OLN Facing Up to the Post-Lance Cycle7/28/2005 8:00 PM Eastern
Gavin Harvey's favorite moment from the 2005 Tour de France came along the Champs-Elysees, about an hour after the race ended.
A few gendarmes and stragglers from the throng still lined the Tour's triumphant thoroughfare. As the president of OLN walked down the boulevard with his wife and vice president of programming Marc Fein, they passed team champion T-Mobile. A quarter mile down the boulevard, they spotted Team Discovery taking a lap. A yellow jersey-clad Lance Armstrong rolled past, within 10 feet of the remaining spectators.
Up close to the champion, Harvey pondered: “He's on a quiet ride down his final stage. What's he thinking? Will he roll this way again on his own? And then I thought: The Tour goes on.”
OLN and cycling's biggest competition will be without Armstrong next July, as he ended his career with an unprecedented seven titles, all in succession. Armstrong's grand finale pushed the network to new heights.
The Comcast Corp.-owned service netted a 2.08 household rating for its live coverage July 24 from 8:30 a.m. to 12:15 p.m. on the U.S. East Coast, according to Nielsen Media Research data.
The average of 1.7 million average viewers made it the most-watched telecast in the net's 10 years.
There were other glories that day — reality series acquisition Survivor premiered, helping OLN score its best total-day mark of a 0.67 household rating and 560,895 viewers on average from 7. a.m. to 3 a.m.
Overall, the 2005 tour registered a 17% rise in gross household rating to a 2.26 for 23 days of coverage.
Moreover, OLN sold all of its Tour inventory during the network's upfront, drafting many new sponsors.
But OLN can't rest on that success: It has been preparing for life without Lance since before the 2004 Tour.
“We knew [Armstrong] was going to leave soon, so the idea was to position the Tour as an important, colossal sporting event in its own right that would not only attract cycling enthusiasts, but general-market sports fans,” Harvey said.
OLN's game plan was rooted in “demystifying the sport of cycling. We wanted to make it more accessible, for people to understand the rules and strategies,” he said.
OLN this tour also placed more emphasis on other racers and rivals.
All of this has been done with an eye toward making the Tour stand on its own within the sports landscape.
“We want people to think and get excited in July about The Tour just like they do with Wimbledon and the British Open — that they will watch whether the leader is an Australian, Italian or German,” said Harvey.
But U.S. representation doesn't hurt. This year, for the first time, OLN posted an American leader board.
“Having David Zabriskie win early stages drew interest,” said Harvey. “American cycling is in a very good position. To finish in the top 20 is quite an accomplishment.”
Four Yanks made that grade in 2005.
Nevertheless, OLN wants to be realistic about expectations in the absence of Armstrong, the cycling champion, cancer survivor, father and international icon, whose girlfriend is rocker Sheryl Crow.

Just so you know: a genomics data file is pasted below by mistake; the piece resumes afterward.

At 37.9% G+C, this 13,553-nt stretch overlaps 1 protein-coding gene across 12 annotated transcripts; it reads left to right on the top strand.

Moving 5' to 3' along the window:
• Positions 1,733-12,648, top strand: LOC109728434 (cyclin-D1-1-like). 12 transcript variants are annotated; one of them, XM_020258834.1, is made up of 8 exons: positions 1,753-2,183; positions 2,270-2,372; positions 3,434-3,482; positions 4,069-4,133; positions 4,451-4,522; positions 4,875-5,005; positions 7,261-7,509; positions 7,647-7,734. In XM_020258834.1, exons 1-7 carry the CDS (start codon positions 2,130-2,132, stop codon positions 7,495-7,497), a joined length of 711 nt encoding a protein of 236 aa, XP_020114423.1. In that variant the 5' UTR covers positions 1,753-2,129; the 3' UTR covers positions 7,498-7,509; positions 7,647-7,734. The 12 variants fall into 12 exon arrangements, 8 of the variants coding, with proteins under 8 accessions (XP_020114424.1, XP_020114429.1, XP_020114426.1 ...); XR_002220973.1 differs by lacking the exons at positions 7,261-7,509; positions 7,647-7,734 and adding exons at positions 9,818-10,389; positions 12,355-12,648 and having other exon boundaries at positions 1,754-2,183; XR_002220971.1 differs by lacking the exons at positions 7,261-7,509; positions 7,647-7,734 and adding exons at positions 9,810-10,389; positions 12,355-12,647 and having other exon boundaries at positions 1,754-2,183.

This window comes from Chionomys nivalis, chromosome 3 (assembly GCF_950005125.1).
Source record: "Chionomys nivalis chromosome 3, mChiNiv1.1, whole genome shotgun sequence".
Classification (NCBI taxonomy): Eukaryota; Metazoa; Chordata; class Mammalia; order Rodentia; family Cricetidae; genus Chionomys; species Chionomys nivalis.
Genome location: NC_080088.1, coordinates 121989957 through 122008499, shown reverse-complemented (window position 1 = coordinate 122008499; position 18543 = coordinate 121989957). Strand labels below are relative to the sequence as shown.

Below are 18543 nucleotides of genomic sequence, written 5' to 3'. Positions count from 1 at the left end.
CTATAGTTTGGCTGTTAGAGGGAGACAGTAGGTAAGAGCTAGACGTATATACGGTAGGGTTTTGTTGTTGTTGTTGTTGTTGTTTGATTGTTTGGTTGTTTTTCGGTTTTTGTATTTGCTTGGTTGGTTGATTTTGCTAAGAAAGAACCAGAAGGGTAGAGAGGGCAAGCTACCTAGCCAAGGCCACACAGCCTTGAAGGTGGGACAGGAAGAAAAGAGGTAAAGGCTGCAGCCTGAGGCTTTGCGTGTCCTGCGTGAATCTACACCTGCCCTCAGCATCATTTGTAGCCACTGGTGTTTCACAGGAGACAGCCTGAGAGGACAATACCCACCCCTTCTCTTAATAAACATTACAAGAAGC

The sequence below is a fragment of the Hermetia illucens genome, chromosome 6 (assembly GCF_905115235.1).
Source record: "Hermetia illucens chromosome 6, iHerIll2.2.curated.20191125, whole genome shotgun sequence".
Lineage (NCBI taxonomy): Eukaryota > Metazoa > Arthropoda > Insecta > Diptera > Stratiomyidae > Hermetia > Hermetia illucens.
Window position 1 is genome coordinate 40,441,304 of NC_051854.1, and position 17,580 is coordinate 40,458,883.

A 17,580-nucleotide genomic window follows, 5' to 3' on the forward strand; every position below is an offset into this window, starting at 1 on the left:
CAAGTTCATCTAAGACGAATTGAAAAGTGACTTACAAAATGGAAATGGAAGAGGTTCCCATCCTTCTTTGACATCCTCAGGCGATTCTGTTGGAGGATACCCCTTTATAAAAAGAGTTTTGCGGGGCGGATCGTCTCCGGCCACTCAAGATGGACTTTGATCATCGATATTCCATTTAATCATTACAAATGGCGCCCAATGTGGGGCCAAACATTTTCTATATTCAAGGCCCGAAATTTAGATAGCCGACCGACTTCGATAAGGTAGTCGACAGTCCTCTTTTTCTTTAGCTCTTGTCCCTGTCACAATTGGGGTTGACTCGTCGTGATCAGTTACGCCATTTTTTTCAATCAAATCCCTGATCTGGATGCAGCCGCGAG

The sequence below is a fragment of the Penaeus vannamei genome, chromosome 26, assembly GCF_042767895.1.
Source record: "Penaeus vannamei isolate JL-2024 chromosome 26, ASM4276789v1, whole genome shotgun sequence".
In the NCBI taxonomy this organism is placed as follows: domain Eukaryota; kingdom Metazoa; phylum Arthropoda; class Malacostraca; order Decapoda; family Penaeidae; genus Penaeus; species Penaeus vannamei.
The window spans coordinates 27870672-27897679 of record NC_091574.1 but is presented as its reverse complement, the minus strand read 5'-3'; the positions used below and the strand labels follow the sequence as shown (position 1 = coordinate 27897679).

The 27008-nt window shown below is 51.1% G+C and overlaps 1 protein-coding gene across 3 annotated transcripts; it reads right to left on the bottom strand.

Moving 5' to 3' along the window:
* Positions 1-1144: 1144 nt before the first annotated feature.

“He's certainly someone who transcends cycling and sports,” he said.
As such, OLN is girding for “a couple of scenarios of erosion,” shaped initially by a post-mortem in the next weeks of its production and marketing of the 2005 event.
In October, OLN will map out the new tour route for 2006 that will be charted by Amaury Sport Organisation, through which OLN holds Tour rights through 2008.
More emphasis will be placed on Cyclism Sunday, a weekly review show that includes same-day coverage of key spring events like Giro d'Italia and Tour de Georgia. Viewers also can expect some “road to the Tour” shows.
OLN expects continued subscriber growth and Nielsen gains from the Professional Bull Riding circuit and original programming like All-Star BBQ Showdown (a 0.63 for its debut) and Outdoor Investigations (0.53 for a series best) that performed well last month.
“If we're really coming off a strong June (2006), we can mitigate erosion,” Harvey claims.
By that time, observers also will have a much stronger read on where the outdoor adventure network is heading.
Adding to its tent pole events, OLN last week acquired the rights to the America's Cup in 2007. OLN will also expand its sailing fare to include the Louis Vuitton Cup and a number of qualifying regattas leading up to the America's Cup.
'SURVIVOR': GREAT EXPERIMENT
By next June will also have a firmer read on what Survivor has added to the mix. Calling it the “great experiment in serialized reality,” Harvey said “it's way too early” to take anything away from its first few airings.
The July 24 debut scored a 0.92 household rating in the 45 minute-commercial-free telecast right after Armstrong's last ride, the highest-rated non-Tour programming ever for OLN. Subsequent Survivor airings at 7 p.m. and 11 p.m. that day pulled in 0.22 and 0.5 household ratings marks, respectively. The latter was OLN's highest ever in late-night. From July 25-27, officials said OLN recorded a 144% household upturn at 7 p.m. and a 77% bump in its 10 p.m. time slot. Male delivery is way up, which Harvey views as a positive since the show's CBS runs skew more female.
Harvey declined to comment about reports of OLN perhaps evolving into a much broader service should Comcast acquire rights to the National Hockey League and/or the late-season Thursday/Saturday night package of National Football League games.
|Lance's Last Look|
|OLN scored gains across key metrics with its 23 days of coverage of the 2005 Tour de France last month. The network pedaled its way to a best-ever 2.08 household mark on July 24 from 8:30 a.m. to 12:15 p.m. as Lance Armstrong completed his final triumphant run.|
|Source: Nielsen Media Research data.|
|Gross Household Rating||1.93||2.26||17%|
|Live Telecast Ratings||0.62||0.79||27%|